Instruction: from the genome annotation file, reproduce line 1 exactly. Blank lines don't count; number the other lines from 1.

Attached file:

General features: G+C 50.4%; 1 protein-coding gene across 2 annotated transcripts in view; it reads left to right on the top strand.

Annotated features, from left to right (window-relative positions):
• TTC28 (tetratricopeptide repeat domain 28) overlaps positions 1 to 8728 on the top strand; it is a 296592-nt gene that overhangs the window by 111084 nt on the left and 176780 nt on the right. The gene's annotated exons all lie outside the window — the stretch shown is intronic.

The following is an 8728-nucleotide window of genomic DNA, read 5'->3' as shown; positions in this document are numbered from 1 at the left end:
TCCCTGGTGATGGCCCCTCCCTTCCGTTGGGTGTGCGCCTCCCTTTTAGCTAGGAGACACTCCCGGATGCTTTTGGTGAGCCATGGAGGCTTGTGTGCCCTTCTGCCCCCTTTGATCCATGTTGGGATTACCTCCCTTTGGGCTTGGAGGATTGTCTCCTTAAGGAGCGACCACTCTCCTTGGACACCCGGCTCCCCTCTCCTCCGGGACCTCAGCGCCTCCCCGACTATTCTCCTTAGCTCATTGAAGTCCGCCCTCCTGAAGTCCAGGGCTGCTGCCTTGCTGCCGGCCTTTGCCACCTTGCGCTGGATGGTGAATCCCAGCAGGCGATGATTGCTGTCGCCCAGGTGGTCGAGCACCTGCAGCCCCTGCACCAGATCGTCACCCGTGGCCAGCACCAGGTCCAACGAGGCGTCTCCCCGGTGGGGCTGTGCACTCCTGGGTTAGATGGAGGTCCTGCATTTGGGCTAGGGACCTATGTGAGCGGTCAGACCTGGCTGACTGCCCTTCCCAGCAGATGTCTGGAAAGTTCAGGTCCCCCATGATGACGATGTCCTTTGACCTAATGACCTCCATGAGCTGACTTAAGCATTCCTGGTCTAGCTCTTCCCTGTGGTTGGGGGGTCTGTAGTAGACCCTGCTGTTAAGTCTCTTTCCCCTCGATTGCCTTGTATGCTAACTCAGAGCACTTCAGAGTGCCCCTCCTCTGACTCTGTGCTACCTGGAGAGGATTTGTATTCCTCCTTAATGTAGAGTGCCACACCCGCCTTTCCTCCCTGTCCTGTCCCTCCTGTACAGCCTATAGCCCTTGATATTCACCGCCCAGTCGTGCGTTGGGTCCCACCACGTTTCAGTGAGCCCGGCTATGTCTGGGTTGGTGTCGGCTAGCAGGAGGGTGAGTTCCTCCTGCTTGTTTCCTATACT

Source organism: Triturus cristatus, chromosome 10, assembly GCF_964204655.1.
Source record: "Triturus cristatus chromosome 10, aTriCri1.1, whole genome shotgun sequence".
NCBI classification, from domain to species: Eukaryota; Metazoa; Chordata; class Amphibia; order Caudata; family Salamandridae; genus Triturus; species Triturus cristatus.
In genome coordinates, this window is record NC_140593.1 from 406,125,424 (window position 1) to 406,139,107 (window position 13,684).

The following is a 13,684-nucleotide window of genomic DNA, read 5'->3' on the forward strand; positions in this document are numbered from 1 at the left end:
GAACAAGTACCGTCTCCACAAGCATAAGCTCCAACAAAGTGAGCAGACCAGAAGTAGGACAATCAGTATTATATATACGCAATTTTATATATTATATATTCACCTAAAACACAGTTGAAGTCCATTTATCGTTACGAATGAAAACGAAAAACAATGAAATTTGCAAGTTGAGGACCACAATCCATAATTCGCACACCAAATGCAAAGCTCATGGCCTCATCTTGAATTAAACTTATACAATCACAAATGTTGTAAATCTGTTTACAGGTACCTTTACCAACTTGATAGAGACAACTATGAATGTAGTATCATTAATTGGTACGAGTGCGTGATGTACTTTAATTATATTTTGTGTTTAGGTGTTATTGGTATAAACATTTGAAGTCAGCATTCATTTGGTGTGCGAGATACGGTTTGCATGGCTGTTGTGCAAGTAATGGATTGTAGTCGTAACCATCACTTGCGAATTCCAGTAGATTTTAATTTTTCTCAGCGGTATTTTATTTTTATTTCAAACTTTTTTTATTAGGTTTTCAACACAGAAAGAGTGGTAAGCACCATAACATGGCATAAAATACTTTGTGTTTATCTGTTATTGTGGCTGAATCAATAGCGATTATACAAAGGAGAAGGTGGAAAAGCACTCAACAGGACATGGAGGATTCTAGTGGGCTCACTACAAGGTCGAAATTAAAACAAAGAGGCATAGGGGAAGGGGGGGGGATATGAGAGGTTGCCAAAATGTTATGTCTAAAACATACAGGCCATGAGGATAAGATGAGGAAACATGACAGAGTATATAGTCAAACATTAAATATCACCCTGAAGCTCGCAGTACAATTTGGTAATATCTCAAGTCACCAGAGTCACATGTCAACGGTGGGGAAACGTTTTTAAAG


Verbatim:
General features: G+C 50.4%; 1 protein-coding gene across 2 annotated transcripts in view; it reads left to right on the top strand.